- Make sure the studio has sterilization equipment to clean instruments after each use.
- Make sure the artist washes his hands and puts on sterile gloves; many tattooists are required to take training in the prevention of bloodborne illnesses.
- Make sure the work area is clean and clear of nonsterile objects (water bottles, purses, etc.)
- Get a list of the specific pigments used, including color, manufacturer's name, and lot number.
- After getting a tattoo, carefully follow healing instructions -- including use of antibiotic ointment.
Tattoo Risks: Infection
Whatever type of tattoo you get, there are risks involved. The most serious risks are life-threatening infections, such as HIV or hepatitis C, from unclean needles. Other infections, such as a staph infection called impetigo or MRSA (shown here), or deep-skin infection cellulitis may develop. It is important to note the FDA has not traditionally regulated either tattoo inks or tattoo removal, but is currently studying the issue.
Tattoo Risks: Allergic Reaction
Some people develop allergic reactions to tattoo pigments -- especially red pigments. The woman in this picture developed an allergic reaction to the red pigment used in her cosmetic lipstick tattoo. Tissue injury and inflammatory reactions to dyes or metals into the skin can occur. Occasionally a contact dermatitis can happen.
Tattoos can be removed. Sometimes, particularly if the tattoo was done only in black, the results can be quite good. But often the skin cannot be restored to its original color or quality.
Tattoo Removal Techniques
There are three basic techniques: cutting away the tattooed skin, dermabrasion (rubbing away the tattooed skin with an abrasive device), or laser removal. Most doctors prefer to use lasers. The tattoo shown here was removed via laser; the scar below it was left from dermabrasion removal. Some color inks are harder to remove than others and repeated visits are required; permanent tattoos may never be gone entirely. The FDA warns people NOT to use any of the many available do-it-yourself tattoo removal products. These products contain acids and can cause harmful skin reactions. The FDA suggests that people seeking tattoo removal see a doctor, not a tattoo artist.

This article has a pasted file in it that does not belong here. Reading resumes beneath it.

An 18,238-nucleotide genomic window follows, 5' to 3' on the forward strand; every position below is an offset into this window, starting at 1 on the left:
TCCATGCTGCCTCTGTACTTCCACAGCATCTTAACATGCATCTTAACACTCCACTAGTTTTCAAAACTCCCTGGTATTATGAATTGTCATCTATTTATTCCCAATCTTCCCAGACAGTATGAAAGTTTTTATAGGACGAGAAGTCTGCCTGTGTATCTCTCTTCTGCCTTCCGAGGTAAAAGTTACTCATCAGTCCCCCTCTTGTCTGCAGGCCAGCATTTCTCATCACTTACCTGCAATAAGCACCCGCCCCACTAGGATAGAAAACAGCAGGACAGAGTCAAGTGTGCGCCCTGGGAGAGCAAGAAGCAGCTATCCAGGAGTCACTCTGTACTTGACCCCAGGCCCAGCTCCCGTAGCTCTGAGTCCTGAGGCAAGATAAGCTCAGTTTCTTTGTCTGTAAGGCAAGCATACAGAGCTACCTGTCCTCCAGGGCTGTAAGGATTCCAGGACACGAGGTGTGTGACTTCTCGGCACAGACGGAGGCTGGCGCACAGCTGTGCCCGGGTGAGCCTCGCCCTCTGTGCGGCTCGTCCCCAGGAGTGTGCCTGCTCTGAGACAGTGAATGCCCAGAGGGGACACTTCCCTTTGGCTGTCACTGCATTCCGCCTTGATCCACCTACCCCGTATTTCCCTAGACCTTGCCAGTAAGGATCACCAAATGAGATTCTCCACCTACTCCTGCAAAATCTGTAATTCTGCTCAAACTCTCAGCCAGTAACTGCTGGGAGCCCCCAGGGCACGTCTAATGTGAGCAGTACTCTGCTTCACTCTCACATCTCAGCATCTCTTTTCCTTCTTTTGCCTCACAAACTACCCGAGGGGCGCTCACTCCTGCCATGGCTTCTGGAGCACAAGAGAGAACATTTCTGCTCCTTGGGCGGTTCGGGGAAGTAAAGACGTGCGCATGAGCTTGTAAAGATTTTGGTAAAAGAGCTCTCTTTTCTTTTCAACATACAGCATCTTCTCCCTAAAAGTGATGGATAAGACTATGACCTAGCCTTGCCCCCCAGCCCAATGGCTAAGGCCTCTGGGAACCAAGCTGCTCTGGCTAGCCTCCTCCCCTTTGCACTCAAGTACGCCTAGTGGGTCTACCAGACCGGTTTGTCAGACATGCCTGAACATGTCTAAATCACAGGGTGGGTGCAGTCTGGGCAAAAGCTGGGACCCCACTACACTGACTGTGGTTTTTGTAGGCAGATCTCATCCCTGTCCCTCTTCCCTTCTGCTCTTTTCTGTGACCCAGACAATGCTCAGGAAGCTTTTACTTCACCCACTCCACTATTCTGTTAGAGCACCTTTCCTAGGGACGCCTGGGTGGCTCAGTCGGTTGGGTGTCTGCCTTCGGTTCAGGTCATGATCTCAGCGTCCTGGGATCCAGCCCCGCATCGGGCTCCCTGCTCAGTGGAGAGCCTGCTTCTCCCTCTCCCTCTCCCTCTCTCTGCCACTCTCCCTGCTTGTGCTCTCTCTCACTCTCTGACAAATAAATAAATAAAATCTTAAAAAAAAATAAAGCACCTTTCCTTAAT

Tattoo Removal: What To Expect
Different lasers are used on different tattoo colors to break down the pigment into small particles that can be eliminated from the body. Immediately after treatment, the skin under the tattoo may whiten. More normal skin color usually appears in time.
Tattoo Removal Risks: Allergic Reactions
Lasers break down tattoo pigments, raising the possibility of allergic reactions. In the heart tattoo shown here, each of several different laser treatments caused the same blistering reaction. Fortunately, the blisters got better with routine skin care.
Tattoo Removal Risks: Scarring
Not every tattoo comes off perfectly. This picture shows scarring caused by attempted laser tattoo removal.
Even Temporary Tattoos Have Risks
A popular alternative to permanent tattoos is temporary tattooing with henna-based ink painted on the skin. But as this picture shows, even these tattoos can cause allergic reactions. WARNING: Stay away from "black henna" or "blue henna" tattoos. The blackening may come from coal tar, which often causes severe allergic reactions. And even normal, vegetable henna is approved by the FDA only for hair coloring, not for skin decoration.